70	      which means that is will be provided by any kernel that supports
71	      API version 12 (see section 4.1), or a KVM_CAP_xyz constant, which
72	      means availability needs to be checked with KVM_CHECK_EXTENSION
73	      (see section 4.4).
74	
75	  Architectures: which instruction set architectures provide this ioctl.
76	      x86 includes both i386 and x86_64.
77	
78	  Type: system, vm, or vcpu.
79	
80	  Parameters: what parameters are accepted by the ioctl.
81	
82	  Returns: the return value.  General error numbers (EBADF, ENOMEM, EINVAL)
83	      are not detailed, but errors with specific meanings are.
84	
85	
86	4.1 KVM_GET_API_VERSION
87	
88	Capability: basic
89	Architectures: all
90	Type: system ioctl
91	Parameters: none
92	Returns: the constant KVM_API_VERSION (=12)
93	
94	This identifies the API version as the stable kvm API. It is not
95	expected that this number will change.  However, Linux 2.6.20 and
96	2.6.21 report earlier versions; these are not documented and not
97	supported.  Applications should refuse to run if KVM_GET_API_VERSION
98	returns a value other than 12.  If this check passes, all ioctls
99	described as 'basic' will be available.
100	
101	
102	4.2 KVM_CREATE_VM
103	
104	Capability: basic
105	Architectures: all
106	Type: system ioctl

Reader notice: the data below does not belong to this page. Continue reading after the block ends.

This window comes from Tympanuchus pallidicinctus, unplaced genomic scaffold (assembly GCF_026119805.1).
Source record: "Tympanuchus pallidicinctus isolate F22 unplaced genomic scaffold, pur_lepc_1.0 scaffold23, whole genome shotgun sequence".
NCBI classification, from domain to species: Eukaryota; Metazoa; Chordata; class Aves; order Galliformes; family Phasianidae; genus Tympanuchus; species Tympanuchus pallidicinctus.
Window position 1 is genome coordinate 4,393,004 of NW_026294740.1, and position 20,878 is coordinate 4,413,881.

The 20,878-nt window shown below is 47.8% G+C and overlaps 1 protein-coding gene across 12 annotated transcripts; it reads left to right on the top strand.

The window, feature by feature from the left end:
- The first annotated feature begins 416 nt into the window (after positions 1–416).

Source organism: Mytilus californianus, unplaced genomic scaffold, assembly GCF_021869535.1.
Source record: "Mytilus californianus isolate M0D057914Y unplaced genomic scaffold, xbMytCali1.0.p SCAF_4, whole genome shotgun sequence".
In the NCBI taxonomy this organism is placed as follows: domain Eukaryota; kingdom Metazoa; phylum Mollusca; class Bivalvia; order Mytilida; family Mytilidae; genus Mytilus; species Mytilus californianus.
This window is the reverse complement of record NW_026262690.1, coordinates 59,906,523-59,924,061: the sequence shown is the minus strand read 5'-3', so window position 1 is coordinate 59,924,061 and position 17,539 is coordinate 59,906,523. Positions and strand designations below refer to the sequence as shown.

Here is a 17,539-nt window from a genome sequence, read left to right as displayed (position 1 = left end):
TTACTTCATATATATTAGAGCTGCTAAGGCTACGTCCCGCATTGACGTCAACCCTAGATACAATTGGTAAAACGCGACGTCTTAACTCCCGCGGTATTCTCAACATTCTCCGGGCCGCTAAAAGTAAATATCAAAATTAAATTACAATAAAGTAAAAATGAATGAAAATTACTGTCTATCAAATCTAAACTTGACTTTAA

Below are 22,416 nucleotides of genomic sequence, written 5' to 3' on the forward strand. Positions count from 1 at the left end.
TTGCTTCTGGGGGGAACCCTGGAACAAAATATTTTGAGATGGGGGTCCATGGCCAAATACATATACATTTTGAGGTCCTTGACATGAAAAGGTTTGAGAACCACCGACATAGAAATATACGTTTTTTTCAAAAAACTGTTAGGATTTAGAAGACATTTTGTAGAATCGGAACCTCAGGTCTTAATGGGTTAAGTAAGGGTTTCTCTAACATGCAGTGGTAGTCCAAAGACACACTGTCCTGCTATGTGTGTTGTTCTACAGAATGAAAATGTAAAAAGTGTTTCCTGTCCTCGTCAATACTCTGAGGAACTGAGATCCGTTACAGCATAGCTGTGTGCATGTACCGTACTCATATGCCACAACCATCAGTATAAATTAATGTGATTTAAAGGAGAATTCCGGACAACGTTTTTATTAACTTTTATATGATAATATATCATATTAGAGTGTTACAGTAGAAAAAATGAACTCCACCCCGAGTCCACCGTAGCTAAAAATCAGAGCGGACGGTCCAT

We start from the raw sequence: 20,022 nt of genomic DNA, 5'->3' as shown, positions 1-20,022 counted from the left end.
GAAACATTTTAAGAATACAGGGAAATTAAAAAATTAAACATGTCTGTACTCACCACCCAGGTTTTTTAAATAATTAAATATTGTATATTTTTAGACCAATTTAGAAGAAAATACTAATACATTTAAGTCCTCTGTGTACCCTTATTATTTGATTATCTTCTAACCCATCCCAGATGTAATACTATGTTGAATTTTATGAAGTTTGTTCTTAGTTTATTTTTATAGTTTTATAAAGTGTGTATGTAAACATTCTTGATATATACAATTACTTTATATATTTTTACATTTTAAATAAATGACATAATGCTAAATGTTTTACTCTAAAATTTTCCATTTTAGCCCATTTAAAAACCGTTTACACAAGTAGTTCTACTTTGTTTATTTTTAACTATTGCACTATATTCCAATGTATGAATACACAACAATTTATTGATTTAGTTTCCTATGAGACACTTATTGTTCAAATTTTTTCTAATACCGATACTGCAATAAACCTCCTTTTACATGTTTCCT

107	Parameters: machine type identifier (KVM_VM_*)
108	Returns: a VM fd that can be used to control the new virtual machine.
109	
110	The new VM has no virtual cpus and no memory.  An mmap() of a VM fd
111	will access the virtual machine's physical address space; offset zero
112	corresponds to guest physical address zero.  Use of mmap() on a VM fd
113	is discouraged if userspace memory allocation (KVM_CAP_USER_MEMORY) is
114	available.
115	You most certainly want to use 0 as machine type.
116	
117	In order to create user controlled virtual machines on S390, check
118	KVM_CAP_S390_UCONTROL and use the flag KVM_VM_S390_UCONTROL as
119	privileged user (CAP_SYS_ADMIN).
120	
121	
122	4.3 KVM_GET_MSR_INDEX_LIST
123	
124	Capability: basic
125	Architectures: x86
126	Type: system
127	Parameters: struct kvm_msr_list (in/out)
128	Returns: 0 on success; -1 on error
129	Errors:
130	  E2BIG:     the msr index list is to be to fit in the array specified by
131	             the user.
132	
133	struct kvm_msr_list {
134		__u32 nmsrs; /* number of msrs in entries */
135		__u32 indices[0];
136	};
137	
138	This ioctl returns the guest msrs that are supported.  The list varies
139	by kvm version and host processor, but does not change otherwise.  The
140	user fills in the size of the indices array in nmsrs, and in return
141	kvm adjusts nmsrs to reflect the actual number of msrs and fills in
142	the indices array with their numbers.
143	
144	Note: if kvm indicates supports MCE (KVM_CAP_MCE), then the MCE bank MSRs are
145	not returned in the MSR list, as different vcpus can have a different number
146	of banks, as set via the KVM_X86_SETUP_MCE ioctl.
147	
148	
149	4.4 KVM_CHECK_EXTENSION
150	
151	Capability: basic
152	Architectures: all
153	Type: system ioctl